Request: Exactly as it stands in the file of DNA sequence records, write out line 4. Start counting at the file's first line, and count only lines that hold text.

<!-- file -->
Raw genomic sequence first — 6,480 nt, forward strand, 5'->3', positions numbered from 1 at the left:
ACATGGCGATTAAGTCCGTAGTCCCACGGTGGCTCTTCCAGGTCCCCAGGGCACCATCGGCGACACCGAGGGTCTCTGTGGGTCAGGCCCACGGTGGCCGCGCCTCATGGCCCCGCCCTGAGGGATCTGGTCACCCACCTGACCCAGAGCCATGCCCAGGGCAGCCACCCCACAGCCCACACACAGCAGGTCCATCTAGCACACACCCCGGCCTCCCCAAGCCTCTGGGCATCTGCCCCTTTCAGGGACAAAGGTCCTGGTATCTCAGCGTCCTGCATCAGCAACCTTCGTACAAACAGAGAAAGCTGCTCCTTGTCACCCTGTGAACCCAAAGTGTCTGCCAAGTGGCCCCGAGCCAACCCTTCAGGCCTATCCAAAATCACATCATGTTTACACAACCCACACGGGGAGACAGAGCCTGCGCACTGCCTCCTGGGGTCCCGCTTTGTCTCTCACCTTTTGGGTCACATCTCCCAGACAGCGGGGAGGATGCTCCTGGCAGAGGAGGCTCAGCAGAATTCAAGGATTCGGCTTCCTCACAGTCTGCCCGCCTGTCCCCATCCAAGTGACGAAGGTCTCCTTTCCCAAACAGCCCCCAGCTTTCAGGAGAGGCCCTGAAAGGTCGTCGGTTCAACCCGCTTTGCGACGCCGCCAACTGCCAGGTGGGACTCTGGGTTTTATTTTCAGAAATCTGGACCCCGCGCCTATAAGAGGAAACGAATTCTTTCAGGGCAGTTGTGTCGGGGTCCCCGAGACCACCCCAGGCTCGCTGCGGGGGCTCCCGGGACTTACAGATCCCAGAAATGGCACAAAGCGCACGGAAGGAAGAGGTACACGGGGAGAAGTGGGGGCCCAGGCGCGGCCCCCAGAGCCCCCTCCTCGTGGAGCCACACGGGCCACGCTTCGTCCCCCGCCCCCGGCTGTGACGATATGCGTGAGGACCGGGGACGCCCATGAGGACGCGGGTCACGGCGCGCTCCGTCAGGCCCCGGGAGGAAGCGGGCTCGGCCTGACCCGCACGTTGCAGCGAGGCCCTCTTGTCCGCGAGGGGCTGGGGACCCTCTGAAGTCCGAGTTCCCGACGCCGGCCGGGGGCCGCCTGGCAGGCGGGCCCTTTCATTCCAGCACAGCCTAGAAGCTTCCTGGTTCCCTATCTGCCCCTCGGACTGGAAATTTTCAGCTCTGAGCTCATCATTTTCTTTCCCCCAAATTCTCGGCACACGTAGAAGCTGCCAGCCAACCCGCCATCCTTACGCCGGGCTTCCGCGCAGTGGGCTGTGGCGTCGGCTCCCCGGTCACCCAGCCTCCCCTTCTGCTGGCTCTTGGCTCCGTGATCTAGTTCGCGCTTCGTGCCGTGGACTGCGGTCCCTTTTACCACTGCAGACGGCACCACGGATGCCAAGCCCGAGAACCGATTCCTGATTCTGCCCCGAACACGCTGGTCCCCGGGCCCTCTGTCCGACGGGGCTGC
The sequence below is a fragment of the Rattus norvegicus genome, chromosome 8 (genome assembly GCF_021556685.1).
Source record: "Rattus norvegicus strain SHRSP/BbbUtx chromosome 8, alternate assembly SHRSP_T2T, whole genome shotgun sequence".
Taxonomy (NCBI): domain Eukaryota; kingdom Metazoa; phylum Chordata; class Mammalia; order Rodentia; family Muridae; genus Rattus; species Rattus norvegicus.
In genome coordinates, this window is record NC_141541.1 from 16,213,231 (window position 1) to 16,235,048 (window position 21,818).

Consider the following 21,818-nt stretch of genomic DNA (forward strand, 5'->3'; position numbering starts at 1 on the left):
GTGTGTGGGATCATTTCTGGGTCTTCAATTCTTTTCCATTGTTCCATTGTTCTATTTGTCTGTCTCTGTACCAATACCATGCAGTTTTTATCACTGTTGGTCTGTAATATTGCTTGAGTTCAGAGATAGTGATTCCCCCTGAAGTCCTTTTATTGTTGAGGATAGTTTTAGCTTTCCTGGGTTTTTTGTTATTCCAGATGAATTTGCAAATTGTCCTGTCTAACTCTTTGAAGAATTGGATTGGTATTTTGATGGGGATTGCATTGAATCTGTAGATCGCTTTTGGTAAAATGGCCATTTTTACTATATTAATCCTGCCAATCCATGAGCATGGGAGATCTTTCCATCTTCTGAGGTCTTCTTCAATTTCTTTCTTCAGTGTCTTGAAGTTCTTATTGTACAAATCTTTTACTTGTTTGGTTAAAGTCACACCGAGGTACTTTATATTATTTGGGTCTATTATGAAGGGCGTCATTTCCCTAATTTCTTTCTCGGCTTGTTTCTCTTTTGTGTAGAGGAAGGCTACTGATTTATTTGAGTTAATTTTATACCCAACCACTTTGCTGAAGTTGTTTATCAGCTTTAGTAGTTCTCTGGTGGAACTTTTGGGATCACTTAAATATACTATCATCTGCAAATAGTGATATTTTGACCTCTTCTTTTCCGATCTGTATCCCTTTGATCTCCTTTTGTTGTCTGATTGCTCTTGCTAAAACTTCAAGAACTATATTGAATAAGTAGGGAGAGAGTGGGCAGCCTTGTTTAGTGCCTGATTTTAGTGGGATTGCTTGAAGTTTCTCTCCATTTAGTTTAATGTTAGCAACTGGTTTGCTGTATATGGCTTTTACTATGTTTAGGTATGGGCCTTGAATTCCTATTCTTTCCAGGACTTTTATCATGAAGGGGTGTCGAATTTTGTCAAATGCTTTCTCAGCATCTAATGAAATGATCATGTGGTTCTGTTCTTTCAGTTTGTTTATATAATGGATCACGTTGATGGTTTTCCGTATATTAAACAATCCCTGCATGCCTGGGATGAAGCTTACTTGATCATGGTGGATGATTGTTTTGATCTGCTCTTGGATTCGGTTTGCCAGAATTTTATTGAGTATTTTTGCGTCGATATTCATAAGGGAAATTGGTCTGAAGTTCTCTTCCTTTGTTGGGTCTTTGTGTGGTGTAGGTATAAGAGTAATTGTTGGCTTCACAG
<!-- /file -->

Source record: "Rattus norvegicus strain SHRSP/BbbUtx chromosome 8, alternate assembly SHRSP_T2T, whole genome shotgun sequence".